North Korea’s Monumental Gifts To Africa

Zoé Samudzi at Artforum:

In his 2019 book Monuments of Power, Tycho van der Hoog notes that midcentury North Korean public art and architectonics differ from versions in the Soviet Union and China because of the “near total destruction of Pyongyang during the Korean War,” which “meant a tabula rasa for city planners.” The image of North Korea literally constructing itself from the rubble of devastating aerial bombing campaigns by the United States undoubtedly resonated with African nationalist leaders, who were also attempting to chart a course for their infant nations. And in supporting anti-imperialist movements in Asia, Latin America, and Africa through its modeling of “proletarian internationalism,” the state hoped to gain allies in the United Nations as it attempted to end US domination both within the institution and on the Korean peninsula. The Mansudae Overseas Project was opened in 1974 as a sub-bureau of the larger studio, tasked with creating statues as gifts to African states. (Countries are presently billed for the monuments because they are a critical source of earning the state foreign currency.)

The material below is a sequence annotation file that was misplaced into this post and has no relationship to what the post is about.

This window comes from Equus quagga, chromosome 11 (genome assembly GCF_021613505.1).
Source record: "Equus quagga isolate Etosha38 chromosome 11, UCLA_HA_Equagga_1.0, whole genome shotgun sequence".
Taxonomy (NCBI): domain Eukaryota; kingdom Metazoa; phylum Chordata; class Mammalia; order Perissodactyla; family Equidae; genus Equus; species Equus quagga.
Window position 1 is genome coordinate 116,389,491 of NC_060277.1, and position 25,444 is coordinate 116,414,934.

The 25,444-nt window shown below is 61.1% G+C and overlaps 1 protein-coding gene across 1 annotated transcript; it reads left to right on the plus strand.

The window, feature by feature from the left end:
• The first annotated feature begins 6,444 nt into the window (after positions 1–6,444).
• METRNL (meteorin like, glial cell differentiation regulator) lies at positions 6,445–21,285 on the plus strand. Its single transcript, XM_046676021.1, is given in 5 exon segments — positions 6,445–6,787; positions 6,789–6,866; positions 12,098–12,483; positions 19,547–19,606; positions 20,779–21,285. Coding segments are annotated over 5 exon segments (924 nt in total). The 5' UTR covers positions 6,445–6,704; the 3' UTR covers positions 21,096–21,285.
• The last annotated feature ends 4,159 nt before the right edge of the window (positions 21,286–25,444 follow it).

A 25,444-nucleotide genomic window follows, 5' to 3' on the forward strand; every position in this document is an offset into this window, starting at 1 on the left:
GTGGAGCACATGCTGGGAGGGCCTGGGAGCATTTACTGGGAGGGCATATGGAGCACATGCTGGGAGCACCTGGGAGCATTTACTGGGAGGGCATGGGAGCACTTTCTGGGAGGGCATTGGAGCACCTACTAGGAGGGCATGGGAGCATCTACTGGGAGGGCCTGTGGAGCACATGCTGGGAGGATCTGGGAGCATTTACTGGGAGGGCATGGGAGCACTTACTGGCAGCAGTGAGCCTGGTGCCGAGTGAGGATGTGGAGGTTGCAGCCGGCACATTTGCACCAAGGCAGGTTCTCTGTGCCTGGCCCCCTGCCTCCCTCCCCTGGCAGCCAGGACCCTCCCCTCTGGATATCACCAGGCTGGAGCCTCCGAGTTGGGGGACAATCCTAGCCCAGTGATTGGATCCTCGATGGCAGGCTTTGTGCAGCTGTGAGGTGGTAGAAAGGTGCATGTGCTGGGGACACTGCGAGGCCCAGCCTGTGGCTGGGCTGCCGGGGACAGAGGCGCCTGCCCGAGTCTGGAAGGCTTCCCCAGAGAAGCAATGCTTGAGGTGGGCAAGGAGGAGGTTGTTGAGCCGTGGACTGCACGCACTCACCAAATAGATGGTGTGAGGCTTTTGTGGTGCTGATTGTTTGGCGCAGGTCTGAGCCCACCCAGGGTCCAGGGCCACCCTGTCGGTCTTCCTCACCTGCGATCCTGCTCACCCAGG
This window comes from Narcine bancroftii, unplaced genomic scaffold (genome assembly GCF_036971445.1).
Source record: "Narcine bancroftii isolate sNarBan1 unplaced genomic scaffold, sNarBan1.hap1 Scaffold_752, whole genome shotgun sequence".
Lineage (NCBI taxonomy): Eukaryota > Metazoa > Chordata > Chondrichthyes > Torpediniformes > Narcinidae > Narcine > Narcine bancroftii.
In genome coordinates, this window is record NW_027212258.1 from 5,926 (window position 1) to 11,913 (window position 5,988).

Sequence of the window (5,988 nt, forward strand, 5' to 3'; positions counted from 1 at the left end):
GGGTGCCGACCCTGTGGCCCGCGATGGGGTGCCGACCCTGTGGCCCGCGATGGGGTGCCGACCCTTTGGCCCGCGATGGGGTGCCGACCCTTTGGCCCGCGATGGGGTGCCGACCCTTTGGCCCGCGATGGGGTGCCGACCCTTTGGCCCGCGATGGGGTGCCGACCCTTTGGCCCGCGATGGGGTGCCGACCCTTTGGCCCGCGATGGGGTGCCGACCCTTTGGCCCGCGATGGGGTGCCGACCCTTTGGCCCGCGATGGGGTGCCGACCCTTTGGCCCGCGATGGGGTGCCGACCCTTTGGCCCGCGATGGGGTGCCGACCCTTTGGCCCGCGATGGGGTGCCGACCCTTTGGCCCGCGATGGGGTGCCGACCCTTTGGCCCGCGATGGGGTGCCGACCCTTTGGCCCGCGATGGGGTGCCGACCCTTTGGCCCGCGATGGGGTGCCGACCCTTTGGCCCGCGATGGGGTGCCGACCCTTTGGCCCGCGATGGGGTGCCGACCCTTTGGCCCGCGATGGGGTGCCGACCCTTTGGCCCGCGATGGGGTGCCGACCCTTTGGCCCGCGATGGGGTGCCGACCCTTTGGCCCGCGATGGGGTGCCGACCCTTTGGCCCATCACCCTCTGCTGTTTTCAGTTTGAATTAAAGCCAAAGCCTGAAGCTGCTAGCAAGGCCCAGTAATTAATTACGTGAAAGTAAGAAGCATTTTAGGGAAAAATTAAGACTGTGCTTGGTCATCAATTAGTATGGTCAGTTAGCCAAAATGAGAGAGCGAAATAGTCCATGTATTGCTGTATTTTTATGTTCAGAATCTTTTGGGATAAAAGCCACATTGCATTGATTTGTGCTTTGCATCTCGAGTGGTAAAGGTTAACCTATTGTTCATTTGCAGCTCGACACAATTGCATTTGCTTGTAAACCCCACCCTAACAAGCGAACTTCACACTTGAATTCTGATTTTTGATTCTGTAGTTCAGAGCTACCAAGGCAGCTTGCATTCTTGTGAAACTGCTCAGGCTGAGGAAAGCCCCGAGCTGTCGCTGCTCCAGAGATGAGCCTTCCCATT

more here.